It looks like the tax reform bill will be signed by Congress, and sent to Trump for signature.  The California Association of Realtors, led by our president, has been claiming all along that this tax bill will be bad.

On Friday, I sent this email to the C.A.R. rep Sean Bellach:

I object to this constant barrage of negativity – can the C.A.R. please use some common sense and take actions that support realtors doing more business?  Let’s celebrate publicly that we got almost all that we wanted, and home values won’t be going down now!!!!

Yesterday, Sean responded:

Dear Jim,

Thank you for contacting us regarding C.A.R.’s Call-for-Action on the tax reform bill, H.R. 1.  We understand and have looked at the issues you have raised; however, nearly every independent analysis of the tax bill confirms C.A.R.’s fears that the cost of tax reform will be placed on homeowners in high-cost states, specifically California, New York and New Jersey.

C.A.R. is not opposed to tax reform, but it cannot support a bill that pays for tax reform by increasing taxes on California’s homeowners.  H.R. 1 provides not one new benefit for homeownership or to support housing, but instead eliminates and weakens long standing benefits of the industry.

These are the reasons for C.A.R.’s opposition to H.R. 1 and why we are asking our members to contact their members of Congress to oppose the bill.



To which I responded:

Thanks Sean.

Can you provide the studies or data please? It would help substantiate the claim.

Regarding the values dropping as a result of the middle-class paying higher taxes…..can you provide those studies too?

Thanks a million!

Jim Klinge, broker


While we wait for his data and studies that show the middle-class will be paying more taxes as a result of the tax reform and/or the costs will be placed on homeowners in high-cost states, specifically California, New York and New Jersey, here is how it is being reported today:

From the wapo:

But here’s the truth: 8 in 10 Americans will pay lower taxes next year, according to the nonpartisan Tax Policy Center’s analysis of the final bill. Only 5 percent of people will pay more next year. Mostly, those are folks who earn six figures and own expensive houses in places with high local taxes, such as New York and California.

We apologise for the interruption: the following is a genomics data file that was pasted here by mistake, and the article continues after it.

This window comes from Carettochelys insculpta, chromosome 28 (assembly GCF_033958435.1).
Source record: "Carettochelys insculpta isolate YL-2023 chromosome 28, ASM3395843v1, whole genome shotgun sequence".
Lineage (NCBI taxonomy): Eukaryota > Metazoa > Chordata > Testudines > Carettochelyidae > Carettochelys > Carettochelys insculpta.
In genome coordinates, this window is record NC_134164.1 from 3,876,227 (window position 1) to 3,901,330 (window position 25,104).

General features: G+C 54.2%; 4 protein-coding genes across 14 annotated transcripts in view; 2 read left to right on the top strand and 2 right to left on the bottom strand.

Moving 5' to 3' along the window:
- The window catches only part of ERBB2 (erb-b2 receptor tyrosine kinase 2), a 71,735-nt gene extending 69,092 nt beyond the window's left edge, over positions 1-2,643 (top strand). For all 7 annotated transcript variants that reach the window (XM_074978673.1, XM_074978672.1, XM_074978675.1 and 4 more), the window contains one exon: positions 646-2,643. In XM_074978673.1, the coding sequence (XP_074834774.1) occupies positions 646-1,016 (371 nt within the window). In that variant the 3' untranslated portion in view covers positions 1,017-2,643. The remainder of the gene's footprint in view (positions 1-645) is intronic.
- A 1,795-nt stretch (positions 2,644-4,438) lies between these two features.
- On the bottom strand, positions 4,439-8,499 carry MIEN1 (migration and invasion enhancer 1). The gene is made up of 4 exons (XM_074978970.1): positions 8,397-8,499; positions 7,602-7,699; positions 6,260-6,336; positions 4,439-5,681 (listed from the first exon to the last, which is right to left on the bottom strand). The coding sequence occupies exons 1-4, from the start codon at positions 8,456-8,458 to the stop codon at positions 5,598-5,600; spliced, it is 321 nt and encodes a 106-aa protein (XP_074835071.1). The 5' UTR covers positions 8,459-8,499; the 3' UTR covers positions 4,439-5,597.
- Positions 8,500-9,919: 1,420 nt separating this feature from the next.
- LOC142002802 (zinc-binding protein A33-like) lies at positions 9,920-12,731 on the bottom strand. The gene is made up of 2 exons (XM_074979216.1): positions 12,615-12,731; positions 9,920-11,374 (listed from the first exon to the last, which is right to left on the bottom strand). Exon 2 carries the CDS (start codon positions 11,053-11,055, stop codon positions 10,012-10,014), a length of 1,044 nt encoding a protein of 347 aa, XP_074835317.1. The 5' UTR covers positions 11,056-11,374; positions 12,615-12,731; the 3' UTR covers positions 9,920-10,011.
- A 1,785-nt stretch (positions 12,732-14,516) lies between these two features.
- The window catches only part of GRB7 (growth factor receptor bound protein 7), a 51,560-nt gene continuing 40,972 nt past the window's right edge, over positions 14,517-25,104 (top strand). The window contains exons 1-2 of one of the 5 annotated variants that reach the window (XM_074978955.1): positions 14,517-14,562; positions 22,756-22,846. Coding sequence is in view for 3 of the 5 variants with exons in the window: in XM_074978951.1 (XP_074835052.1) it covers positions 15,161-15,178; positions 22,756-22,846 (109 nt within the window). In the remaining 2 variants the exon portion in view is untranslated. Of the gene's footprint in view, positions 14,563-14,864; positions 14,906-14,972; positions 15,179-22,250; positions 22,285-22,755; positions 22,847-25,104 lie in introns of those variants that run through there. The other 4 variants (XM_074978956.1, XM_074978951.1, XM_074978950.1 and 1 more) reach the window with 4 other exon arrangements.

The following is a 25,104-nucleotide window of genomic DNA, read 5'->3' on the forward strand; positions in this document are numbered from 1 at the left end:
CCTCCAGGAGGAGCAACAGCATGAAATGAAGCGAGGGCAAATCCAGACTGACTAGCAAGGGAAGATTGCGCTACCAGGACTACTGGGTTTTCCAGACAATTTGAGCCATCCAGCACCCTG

From the

From the

Middle-income households will get $61 billion in tax cuts in 2019 under the Republican tax plan poised for passage this week, according to an analysis released late Monday by Congress’s Joint Committee on Taxation.

That amounts to 23% of the tax cuts that go directly to individuals. By 2027, however, these households would get a net tax increase, because tax cuts are set to expire under the proposed law.

The calculations are based on JCT estimates of cuts going to households that earn $20,000 to $100,000 a year in wages, dividends and benefits. Those households account for about half of all U.S. tax filers, with nearly a quarter making more and a quarter making less.

The Trump administration has emphasized the benefits of the tax plan for middle-income households.

America’s most-affluent households, those earning $500,000 or more a year, which account for 1% of filers, would also get $61 billion in cuts in the first year, according to the JCT analysis. They would get a cut of $12 billion by 2027.


It doesn’t look like the middle-class will be negatively impacted in California.  If only the affluent are affected because of the cap on state, local, and property taxes or the mortgage cap being lowered to $750,000, they can probably handle it and still want to buy a house in which to raise a family.

I just want the C.A.R. guys to stop saying prices are going to go down!

Here’s where they are saying today that there will be a short-term drop in property values of 6.3%, but they just state it as fact – I want to see how they came to these conclusions:


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